But that small-town sense of security during what has been a regional economic boom vanished on Jan. 7, when Sherry Arnold, a 43-year-old high school math teacher – the great-granddaughter of the city's first police chief – went jogging before dawn.
Now, authorities are searching for her body in two states in what is being called a criminal case. So far, all that's been found is one of her Brooks running shoes on the edge of town along a thatch of prairie bordered by a truck road and the railroad.
But authorities have two men in custody: Lester Vann Waters Jr., 47, arrested in North Dakota, and Michael Keith Spell, 22, in South Dakota. Both were charged with aggravated kidnapping. At a court appearance on Tuesday, they requested a hearing challenging their extradition to Montana.
After investigators spoke with the men, Williston, N.D., Police Chief Jim Lokken asked property owners in eastern Montana and western North Dakota with large, open tracts of farmland to inspect their properties for any sign of a fresh burial – particularly by any area of "mature, dying or rotted trees."
Regional Economic BoomMany in the city have been quick to blame the crime on a regional boom in oilfield jobs that has drawn outsiders as if it were the California Gold Rush. It's turned the parking lot outside the Williston, N.D., Walmart into a makeshift homeless camp of wall-to-wall trailers.
Sidney schools superintendent Dan Farr, himself a former oilfield roustabout, cautions that residents shouldn't rush to judgment against the oil workers.
He notes that authorities haven't yet revealed what may have drawn the two men to Sidney, or how they allegedly crossed paths with Arnold. Court records only indicate that they committed the alleged kidnapping at 6:40 a.m. on Jan. 7 near 900 E. Holly St. in Sidney – the approximate location where Arnold's sneaker was discovered.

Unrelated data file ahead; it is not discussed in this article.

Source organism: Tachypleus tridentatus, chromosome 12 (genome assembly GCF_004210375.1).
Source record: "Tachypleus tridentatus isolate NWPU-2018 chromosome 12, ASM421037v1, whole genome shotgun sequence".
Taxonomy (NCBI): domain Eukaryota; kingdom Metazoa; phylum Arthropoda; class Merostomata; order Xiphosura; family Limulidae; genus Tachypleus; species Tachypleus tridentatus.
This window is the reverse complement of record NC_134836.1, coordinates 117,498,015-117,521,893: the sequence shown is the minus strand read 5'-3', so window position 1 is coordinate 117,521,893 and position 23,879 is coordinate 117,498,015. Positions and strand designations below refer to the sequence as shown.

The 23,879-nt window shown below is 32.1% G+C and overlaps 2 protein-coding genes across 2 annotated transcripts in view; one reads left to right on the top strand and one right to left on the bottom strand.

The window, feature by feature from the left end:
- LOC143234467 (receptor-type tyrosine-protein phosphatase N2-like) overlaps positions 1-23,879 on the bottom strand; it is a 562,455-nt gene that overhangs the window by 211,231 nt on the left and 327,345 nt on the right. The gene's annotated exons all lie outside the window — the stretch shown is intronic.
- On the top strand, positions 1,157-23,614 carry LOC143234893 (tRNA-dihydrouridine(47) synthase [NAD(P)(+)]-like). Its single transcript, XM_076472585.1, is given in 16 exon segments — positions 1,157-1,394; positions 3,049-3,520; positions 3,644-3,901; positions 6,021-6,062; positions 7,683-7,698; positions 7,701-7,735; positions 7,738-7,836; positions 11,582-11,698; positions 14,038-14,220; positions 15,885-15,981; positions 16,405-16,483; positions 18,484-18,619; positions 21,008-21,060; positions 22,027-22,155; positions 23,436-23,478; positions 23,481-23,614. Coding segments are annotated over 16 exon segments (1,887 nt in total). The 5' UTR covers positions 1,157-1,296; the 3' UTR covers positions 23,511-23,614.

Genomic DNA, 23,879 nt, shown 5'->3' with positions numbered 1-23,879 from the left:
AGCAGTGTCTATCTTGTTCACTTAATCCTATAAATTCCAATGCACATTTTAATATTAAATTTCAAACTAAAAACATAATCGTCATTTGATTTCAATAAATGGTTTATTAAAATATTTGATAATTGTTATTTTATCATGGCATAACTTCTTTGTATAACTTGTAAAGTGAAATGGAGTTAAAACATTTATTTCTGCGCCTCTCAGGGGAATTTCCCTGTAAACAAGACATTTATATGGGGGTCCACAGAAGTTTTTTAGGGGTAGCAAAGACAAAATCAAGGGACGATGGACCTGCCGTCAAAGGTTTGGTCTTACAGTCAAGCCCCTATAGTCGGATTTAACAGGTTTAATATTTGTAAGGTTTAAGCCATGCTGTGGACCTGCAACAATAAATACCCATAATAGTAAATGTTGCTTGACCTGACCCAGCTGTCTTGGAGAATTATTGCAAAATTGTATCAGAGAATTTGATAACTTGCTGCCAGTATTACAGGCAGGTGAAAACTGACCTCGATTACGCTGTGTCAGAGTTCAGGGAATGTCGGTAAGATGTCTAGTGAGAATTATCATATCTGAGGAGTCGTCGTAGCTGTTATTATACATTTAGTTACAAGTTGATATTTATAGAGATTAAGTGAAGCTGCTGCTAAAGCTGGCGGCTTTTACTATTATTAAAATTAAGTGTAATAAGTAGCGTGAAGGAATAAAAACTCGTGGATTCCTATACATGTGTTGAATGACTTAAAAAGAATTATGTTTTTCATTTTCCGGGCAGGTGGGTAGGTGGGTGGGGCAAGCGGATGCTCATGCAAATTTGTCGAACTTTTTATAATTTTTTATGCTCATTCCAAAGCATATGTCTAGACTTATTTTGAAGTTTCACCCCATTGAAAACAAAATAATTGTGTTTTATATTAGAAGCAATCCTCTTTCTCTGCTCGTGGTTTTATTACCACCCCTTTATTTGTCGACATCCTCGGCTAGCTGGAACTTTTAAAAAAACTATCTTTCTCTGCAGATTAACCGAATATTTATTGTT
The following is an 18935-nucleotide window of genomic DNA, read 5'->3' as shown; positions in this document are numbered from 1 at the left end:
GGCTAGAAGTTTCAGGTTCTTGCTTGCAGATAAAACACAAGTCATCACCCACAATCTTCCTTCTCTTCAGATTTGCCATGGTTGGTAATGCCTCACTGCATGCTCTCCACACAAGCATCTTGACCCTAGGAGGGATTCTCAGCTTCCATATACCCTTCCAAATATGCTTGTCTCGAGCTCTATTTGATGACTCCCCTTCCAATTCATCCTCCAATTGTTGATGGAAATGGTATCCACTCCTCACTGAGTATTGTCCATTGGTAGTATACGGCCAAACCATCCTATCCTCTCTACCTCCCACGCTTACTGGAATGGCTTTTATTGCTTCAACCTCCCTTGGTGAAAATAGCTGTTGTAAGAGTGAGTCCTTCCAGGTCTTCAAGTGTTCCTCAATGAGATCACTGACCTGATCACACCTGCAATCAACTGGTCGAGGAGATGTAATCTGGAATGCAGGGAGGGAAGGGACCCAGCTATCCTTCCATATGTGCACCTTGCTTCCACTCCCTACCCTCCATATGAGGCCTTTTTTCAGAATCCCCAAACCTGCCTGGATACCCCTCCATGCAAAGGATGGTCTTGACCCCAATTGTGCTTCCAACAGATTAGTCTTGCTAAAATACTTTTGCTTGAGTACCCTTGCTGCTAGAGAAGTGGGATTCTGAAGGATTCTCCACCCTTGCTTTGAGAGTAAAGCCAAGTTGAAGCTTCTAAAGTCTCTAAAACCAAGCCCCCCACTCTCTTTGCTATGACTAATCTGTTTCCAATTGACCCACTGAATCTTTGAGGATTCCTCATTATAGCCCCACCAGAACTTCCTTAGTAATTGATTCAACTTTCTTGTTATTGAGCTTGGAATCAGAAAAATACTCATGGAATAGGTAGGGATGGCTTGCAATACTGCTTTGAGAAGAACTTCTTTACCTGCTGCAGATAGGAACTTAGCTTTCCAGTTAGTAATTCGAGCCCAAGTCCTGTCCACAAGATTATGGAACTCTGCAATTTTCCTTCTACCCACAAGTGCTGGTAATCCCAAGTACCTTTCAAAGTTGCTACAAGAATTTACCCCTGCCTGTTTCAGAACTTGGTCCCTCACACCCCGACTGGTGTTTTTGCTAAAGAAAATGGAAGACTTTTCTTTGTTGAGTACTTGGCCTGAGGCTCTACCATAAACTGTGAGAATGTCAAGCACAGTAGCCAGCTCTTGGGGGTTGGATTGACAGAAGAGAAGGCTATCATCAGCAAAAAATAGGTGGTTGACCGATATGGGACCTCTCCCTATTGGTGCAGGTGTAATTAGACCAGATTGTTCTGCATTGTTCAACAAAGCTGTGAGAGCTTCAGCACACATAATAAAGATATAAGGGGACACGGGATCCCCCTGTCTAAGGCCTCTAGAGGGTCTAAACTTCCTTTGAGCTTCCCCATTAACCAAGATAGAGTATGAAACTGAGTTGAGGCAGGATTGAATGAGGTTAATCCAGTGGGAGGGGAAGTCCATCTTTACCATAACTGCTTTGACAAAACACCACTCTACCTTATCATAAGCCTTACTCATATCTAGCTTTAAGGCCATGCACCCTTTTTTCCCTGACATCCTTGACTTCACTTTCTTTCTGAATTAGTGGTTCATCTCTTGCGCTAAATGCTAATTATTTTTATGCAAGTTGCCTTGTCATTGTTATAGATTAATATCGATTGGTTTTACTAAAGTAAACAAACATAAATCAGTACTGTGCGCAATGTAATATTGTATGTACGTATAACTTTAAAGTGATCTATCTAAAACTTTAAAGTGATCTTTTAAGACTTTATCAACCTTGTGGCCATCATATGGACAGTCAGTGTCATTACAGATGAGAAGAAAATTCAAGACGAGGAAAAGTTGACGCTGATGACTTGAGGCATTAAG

A Caring TeacherBy all accounts, Sherry Arnold was an exceptional, caring and popular math teacher – with the district for 18 years and a teacher of the month last year. She was a married mom of two kids and three stepchildren.
The day after her disappearance, more than 1,000 of the city's roughly 5,000 residents – including students from the district – searched for her.
The following day, a Monday, many of the students who showed up for her class couldn't help bursting into tears and had to be escorted to the counseling office.
"Sherry is a rock, she's supposed to be there," Sidney High School counselor Tom Barnhart said the day before the FBI confirmed Arnold's death. "We try to be as strong as possible for the kids, and once they've left, I have a local minister in town that I visit with where I just break down."
His oldest daughter tries to put things in perspective.
"I was talking with one of my co-workers about why I was leaving so abruptly from my job, and I asked, 'Who does this happen to?' And she said, 'Normal people like you,' " says Karen Arnold Truax. "This is the thing that you think would never happen to someone you love."